Evolution of Structure in Thin Films

The growth of thin polycrystalline films is often associated with preferred orientation of crystallites where certain crystallographic directions of grains (hkl) are preferentially oriented parallel to the substrate normal n. The phenomenon has long been known and is named layer texture or fibre texture. The rotational symmetry of the orientation distribution function (ODF) simply derives from the deposition geometry when n is the single exaggerated direction. 

The thorough investigation of textures may reveal details of the mechanisms of film growth and is a heavily investigated field in thin film research today. It is expected that through the control of crystalline orientation thin films with optimised properties can be pre­pared which is of great interest for instance for high-Tc superconductors, semiconducting Si films, hard and abrasion-resistant nitride coatings, transparent conductive oxides as they are used in solar cells, flat-panel displays and organic light-emitting diodes. 

Regarding the physical principles governing preferred orientations in thin films, one first has to consider the surface energy of the low-indexed crystallographic lattice planes. Lattice planes with high atomic densities and low surface energy are generally favoured. In addition, preferred orientations were often found to increase with increasing film thickness which probably might be understood from a grain-to-grain epitaxy. Moreover, the texture may be controlled in CVD processes by the choice of precursors or in plasma-assisted PVD processes by the ion bombardment during growth. In-situ investigations of thin film growth revealed the important role of mechanical stresses within the film which were found to strongly effect the evolution of texture.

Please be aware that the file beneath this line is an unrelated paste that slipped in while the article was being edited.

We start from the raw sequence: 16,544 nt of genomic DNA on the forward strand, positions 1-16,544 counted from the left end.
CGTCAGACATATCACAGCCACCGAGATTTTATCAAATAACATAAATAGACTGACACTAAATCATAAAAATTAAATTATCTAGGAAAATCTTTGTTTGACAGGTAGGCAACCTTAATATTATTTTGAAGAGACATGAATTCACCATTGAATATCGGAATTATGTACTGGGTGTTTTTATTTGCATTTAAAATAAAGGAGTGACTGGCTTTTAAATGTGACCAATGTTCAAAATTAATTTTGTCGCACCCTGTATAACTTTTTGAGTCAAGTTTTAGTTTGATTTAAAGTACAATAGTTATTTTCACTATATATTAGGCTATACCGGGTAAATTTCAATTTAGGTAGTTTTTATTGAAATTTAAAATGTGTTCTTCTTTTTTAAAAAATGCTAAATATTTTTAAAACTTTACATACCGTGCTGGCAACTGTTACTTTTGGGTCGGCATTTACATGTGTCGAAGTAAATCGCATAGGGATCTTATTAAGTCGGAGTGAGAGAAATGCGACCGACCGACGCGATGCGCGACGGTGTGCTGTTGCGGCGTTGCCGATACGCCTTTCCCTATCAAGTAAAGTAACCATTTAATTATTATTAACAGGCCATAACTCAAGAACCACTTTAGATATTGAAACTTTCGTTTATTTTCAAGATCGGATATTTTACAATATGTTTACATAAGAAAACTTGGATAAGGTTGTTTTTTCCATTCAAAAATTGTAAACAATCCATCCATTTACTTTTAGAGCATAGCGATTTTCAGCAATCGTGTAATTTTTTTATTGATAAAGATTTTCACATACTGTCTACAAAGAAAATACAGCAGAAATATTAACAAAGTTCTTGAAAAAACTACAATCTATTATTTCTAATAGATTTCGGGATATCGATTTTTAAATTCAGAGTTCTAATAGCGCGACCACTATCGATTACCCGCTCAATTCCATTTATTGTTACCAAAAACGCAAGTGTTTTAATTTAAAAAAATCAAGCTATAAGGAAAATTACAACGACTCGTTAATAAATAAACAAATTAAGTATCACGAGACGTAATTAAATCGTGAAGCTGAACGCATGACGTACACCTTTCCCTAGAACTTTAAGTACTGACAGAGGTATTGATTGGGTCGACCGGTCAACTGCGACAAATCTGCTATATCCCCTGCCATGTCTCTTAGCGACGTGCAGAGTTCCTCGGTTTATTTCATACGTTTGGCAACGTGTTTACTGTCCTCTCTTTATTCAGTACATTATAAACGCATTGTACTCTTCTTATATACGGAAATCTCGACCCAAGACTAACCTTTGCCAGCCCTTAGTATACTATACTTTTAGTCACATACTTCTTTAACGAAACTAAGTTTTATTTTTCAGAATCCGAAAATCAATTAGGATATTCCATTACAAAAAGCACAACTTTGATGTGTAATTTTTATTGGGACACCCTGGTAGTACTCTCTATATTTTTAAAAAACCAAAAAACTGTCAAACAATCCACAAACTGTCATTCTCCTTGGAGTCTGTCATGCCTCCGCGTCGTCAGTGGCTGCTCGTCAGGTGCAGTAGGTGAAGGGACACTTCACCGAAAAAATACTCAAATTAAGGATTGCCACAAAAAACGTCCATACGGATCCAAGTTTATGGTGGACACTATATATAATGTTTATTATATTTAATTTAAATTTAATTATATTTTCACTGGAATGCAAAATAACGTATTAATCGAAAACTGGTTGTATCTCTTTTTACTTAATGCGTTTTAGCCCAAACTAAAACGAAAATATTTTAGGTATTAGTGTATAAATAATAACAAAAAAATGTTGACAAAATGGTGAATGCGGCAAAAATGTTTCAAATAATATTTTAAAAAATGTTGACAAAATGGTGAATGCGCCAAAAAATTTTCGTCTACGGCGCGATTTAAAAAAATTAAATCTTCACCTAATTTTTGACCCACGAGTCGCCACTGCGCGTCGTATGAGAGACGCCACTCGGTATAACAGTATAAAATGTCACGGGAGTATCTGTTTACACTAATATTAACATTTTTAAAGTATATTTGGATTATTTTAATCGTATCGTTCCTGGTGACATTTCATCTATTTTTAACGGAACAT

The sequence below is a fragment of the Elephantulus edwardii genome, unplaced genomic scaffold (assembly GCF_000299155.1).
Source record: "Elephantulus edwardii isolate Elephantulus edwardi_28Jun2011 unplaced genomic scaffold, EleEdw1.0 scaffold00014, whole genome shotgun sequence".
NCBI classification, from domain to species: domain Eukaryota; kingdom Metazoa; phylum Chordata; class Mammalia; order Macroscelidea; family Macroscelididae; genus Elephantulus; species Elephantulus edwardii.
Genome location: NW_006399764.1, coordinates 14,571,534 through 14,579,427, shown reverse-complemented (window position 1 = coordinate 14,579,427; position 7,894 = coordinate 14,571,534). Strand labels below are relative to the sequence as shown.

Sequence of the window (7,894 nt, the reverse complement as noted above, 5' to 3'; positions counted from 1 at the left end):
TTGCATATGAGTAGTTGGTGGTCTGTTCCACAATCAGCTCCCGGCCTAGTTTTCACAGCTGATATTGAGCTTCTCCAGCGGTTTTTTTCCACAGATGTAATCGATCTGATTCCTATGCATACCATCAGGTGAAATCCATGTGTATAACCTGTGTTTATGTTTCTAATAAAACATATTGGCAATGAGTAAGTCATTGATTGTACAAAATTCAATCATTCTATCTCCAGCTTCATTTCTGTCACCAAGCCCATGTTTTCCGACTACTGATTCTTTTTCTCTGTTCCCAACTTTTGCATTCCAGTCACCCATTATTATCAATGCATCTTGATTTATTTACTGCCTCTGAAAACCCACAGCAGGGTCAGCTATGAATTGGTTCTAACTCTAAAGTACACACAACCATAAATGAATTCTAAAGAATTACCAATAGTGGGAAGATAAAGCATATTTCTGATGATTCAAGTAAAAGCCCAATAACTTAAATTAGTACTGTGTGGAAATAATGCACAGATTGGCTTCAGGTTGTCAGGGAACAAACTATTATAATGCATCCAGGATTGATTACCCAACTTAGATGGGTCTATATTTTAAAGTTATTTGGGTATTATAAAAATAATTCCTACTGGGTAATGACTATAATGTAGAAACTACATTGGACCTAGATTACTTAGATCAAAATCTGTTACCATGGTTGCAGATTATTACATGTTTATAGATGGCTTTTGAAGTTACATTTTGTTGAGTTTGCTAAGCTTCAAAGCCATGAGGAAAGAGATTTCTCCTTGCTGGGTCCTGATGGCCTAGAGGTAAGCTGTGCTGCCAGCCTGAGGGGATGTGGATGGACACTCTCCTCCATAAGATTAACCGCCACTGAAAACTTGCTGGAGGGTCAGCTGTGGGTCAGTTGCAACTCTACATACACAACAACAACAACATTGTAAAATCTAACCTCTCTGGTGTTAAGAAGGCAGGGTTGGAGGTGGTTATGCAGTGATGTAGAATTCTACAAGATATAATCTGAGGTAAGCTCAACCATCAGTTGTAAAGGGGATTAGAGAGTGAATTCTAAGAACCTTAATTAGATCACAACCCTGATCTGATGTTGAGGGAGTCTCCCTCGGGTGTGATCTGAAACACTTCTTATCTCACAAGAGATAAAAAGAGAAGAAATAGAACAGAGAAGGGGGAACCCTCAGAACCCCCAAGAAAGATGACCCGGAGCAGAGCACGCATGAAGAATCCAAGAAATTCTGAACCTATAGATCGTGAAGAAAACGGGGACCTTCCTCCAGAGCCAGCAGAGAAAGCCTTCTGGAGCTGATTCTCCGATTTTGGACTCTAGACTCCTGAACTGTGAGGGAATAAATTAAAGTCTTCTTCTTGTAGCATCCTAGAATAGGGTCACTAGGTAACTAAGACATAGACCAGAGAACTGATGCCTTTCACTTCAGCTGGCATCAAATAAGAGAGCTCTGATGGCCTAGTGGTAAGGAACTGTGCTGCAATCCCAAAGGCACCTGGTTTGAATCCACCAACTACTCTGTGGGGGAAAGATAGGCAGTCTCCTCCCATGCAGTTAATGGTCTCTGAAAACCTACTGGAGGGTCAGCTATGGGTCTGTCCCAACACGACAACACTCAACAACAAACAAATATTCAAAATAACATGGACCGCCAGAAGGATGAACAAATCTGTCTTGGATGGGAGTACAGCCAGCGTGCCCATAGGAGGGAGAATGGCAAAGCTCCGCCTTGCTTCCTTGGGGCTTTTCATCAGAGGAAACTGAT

The investigations on preferred orientation I have performed with colleagues from Hahn-Meitner Institut Berlin were related to
-  thin Si films prepared by various techniques like plasma-assisted CVD [28, 31, 32, 33], magnetron sputtering [35] and Al-induced crystallization [27],
-  Al-doped ZnO films for transparent-conductive electrode applications [3741, 46, 49] and
-  pure metallic Ti films for adhesion layer applications [40]. 
Recently, an analytical description of diffraction from fiber texture gradients has been worked out [46] and applied to thin ZnO:Al films via anomalous x-ray diffraction [49].

In polycrystalline Si films for electronic applications in solar cell absorption layers, thin film transistors etc. the relative orientation of adjacent grains is a very relevant issue since the scattering of charge carriers sensitively depends on the grain boundary. Large-angle grain boundaries have a deleterious effect on carrier mobility and should be reduced to the lowest possible concentration. 

Texture investigations of thin films may be performed with x-ray diffraction (XRD) procedures. As in the classical texture analysis of bulk materials a set of pole figures have to measured, which are Bragg peak intensity plots as a function of rotation angle phi and tilting angle psi. Especially in the case of fibre textures the phi-dependence may be neglected which significantly simplifies the evaluation process. An important issue in thin film XRD analysis is a sufficiently high signal-to-noise ratio during the measurement. Because the penetration depth of x-rays that scales with the inverse linear absorption coefficient µ, is often much larger than the film thickness t, 1/µ >> t, only a little share of the diffracted intensity received by the detector stems from the film. The problem may be reduced by usage of new highly sensitive detectors as done in [37] or by performing the measurement at synchrotron beam lines where high intensity x-ray are routinely available. 

From the pole figure data the orientation distribution function (ODF) is calculated and the volume fraction of crystallite orientation may be determined. The ODF is the decisive quantity to account for the structure-function relationship in polycrystalline thin films. The texture analysis can also be used to optimise the sharpness of texture by recursively introducing the results into the deposition process.

[Number in square brackets] indicate the number in the publication list